This weekend we enter the age of outdoor empowerment. It’s either that, or continuing to stay on your couch and watch movies that once may have been classic but now … . Suffice it to say that tastes change.
You need to empower yourself because if you’ve been relying on programs organized by others — guided hikes, nature programs, camping trips — to get out, those programs are all but suspended (more on the “all but” in a moment). So today, instead of providing a rundown of such events, we provide you with some resources to help you plan your own adventures this weekend;
Finding a trail. You’ve gone to Grandma’s house a hundred times, but someone else always drives: you don’t pay attention along the way and have no idea where Granny actually lives. Same with group hikes: You plug the trailhead into your GPS device, arrive, then blindly follow the hike leader. What you need is a curated guide to hiking in your area. A guide that may not include every hike, but does include the ones especially worthy of your time. We’ve compiled such a guide, of more than 100 hikes, for our friends at Great Outdoor Provision Co. It’s divided by geographic region, making it easier to find a hike near you. Find the guide here.
Becoming a hiker. You look around, everything’s closed — except trails. You’ve never been a hiker, but suddenly it seems like a great idea. Over the past decade, we’ve helped a whole lot of people take their first step down the trail. That experience, of learning what new hikers need, helped us to create our fifth book, the just-released “Let’s GetHiking! A Quick and Comprehensive Guide for the Aspiring Hiker.” Learn more and order a copy here.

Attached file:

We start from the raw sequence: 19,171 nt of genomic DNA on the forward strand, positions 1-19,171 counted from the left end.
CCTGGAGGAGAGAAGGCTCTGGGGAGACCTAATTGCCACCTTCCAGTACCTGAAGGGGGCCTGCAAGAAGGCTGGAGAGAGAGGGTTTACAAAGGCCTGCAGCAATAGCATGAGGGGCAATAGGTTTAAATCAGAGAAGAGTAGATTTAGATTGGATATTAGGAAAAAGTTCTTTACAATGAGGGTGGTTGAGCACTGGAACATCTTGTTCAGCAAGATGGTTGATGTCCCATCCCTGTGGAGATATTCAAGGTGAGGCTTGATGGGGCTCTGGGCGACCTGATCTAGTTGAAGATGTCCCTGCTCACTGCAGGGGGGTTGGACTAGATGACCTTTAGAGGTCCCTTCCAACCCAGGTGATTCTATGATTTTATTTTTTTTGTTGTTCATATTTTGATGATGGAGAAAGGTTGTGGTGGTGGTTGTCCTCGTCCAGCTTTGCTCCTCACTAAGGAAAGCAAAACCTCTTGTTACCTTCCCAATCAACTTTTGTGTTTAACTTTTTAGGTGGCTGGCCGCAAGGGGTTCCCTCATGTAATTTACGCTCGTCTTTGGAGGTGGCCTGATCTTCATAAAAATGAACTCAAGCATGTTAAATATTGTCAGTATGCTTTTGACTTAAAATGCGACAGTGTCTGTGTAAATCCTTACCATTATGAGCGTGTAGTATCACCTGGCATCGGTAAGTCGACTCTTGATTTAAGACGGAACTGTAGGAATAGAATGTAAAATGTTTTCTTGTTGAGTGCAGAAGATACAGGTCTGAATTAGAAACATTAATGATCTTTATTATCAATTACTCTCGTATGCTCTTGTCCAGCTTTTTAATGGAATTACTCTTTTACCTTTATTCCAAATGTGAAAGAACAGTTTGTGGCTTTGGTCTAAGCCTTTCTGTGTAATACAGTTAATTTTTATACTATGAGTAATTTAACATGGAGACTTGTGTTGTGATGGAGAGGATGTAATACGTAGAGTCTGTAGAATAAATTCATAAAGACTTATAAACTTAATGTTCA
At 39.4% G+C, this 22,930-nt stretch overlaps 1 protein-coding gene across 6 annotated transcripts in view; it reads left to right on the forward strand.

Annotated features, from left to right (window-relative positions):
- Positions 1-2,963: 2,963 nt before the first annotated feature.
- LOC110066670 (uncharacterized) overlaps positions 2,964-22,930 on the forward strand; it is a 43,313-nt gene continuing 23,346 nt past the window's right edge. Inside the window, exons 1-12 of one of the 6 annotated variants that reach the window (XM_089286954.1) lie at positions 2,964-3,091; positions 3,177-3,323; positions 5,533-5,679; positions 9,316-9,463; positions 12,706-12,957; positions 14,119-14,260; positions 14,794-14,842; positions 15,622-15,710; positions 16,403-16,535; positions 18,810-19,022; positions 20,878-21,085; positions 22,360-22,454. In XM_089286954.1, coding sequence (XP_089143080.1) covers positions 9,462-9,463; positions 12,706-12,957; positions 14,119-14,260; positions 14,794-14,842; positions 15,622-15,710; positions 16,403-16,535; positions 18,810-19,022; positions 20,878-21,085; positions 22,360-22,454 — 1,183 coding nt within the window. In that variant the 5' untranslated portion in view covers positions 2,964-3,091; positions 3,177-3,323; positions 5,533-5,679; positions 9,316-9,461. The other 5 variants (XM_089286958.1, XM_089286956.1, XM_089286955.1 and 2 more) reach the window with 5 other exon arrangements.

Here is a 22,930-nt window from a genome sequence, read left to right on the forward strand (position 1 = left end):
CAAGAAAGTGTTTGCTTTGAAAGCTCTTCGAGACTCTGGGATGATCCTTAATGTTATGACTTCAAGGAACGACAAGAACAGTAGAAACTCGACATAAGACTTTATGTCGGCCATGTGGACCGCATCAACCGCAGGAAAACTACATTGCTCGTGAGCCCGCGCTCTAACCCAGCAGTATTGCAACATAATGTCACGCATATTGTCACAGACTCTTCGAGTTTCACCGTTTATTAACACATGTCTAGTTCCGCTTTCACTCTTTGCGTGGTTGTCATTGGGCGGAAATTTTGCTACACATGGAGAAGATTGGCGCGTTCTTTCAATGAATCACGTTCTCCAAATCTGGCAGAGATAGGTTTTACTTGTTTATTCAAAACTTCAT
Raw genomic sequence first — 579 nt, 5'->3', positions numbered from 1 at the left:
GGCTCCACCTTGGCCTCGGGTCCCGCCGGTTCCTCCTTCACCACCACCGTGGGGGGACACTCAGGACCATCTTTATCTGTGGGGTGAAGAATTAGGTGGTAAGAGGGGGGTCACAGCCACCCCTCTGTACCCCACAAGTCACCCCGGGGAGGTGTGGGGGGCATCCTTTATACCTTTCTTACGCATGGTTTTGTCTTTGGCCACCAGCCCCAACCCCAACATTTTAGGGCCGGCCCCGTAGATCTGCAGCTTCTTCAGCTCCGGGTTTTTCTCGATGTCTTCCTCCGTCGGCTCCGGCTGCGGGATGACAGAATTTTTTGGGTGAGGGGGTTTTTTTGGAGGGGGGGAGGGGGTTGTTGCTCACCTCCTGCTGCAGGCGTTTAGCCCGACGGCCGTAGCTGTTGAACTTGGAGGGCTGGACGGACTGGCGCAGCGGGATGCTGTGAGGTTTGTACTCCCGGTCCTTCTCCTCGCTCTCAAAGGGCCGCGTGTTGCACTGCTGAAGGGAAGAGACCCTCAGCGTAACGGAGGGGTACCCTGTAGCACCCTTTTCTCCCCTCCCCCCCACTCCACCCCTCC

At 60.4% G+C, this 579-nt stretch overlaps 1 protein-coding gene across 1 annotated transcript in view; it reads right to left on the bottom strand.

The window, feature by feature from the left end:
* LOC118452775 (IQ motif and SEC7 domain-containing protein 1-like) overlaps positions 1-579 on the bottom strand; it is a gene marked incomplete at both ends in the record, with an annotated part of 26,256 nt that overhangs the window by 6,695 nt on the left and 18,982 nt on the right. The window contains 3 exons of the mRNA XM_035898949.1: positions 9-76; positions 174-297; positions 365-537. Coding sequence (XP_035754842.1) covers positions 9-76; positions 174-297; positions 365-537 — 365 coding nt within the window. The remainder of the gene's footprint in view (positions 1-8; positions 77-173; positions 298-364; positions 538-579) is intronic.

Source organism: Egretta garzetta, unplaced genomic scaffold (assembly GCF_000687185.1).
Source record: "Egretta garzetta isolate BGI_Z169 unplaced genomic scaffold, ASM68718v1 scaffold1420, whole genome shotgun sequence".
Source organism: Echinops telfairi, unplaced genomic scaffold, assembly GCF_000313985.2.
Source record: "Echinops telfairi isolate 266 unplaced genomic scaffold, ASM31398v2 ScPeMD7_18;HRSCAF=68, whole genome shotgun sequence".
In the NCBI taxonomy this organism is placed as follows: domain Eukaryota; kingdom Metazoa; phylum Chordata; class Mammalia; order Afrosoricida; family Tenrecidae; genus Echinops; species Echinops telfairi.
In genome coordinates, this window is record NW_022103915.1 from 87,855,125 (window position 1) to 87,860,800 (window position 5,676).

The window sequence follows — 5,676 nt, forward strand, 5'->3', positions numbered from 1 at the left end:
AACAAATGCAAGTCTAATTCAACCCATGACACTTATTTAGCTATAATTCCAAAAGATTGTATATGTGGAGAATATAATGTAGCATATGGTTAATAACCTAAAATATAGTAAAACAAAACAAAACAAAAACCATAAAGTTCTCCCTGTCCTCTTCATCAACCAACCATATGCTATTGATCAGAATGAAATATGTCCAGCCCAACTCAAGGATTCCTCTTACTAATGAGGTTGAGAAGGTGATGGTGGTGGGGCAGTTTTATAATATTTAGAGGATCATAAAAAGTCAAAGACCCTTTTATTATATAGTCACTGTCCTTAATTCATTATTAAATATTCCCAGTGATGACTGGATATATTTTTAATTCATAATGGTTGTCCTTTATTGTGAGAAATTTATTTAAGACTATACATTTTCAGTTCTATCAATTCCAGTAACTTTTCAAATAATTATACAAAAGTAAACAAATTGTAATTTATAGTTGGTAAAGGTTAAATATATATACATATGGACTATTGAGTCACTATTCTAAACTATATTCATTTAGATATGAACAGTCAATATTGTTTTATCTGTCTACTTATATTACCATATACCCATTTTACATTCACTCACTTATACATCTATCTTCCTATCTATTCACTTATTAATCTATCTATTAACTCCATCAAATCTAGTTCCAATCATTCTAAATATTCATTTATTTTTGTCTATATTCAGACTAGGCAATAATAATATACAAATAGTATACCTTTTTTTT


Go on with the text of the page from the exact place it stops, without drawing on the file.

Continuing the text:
Finding more advanced trails. We’re working on a guide to some of our favorite hiking venues — places with multiple trail options and base camp opportunities. We hope to have it available the middle of next week. Until then, some options:
- HikingUpward.com. Covers North Carolina, Virginia, West Virginia and Maryland. Includes a map, overview and mileages.
- HikingProject.com. REI’s crowd-sourced site includes trail maps, an overview and reviews.
- AllTrails,com. The free version includes a map, trail description, elevation profile and reviews; pony up for the pay version and you get such extras ad gps tracks and maps downloaded able to your phone with gps tracking.
Confirming trails are open. As of this post, the morning of Friday, March 20, trails are open. But that could change. Before heading out, check ahead to make sure your trail of interest is open. Some sources to turn to find out the status of your favorite hiking destinations:
- Blue Ridge Parkway
- Great Smoky Mountains National Park
- North Carolina State Parks (Croatan, Uwharrie, Pisgah, Nantahala)
- Shenandoah National Park
- Virginia National Forests (George Washington and Jefferson)
- Virginia State Parks
Small Batch Hiking
We mentioned above that guided hikes have “all but” been canceled. Our GetHiking! program is experimenting with Small Batch Hiking, or 10-10s: 10 hikers max hiking no closer than 10 feet apart. We held our first Small Batch Hike Thursday at Occoneechee Mountain State Natural Area (see the video) and our hikers did an awesome job of keeping their distance and complying. And we still had a great time. Our next Small Batch Hike is Saturday morning. That hike is currently full, but as long as our hikers comply with the 10-10 rule, we will continue to hike.
Keep an eye out for more GetHiking! Small Batch Hikes here.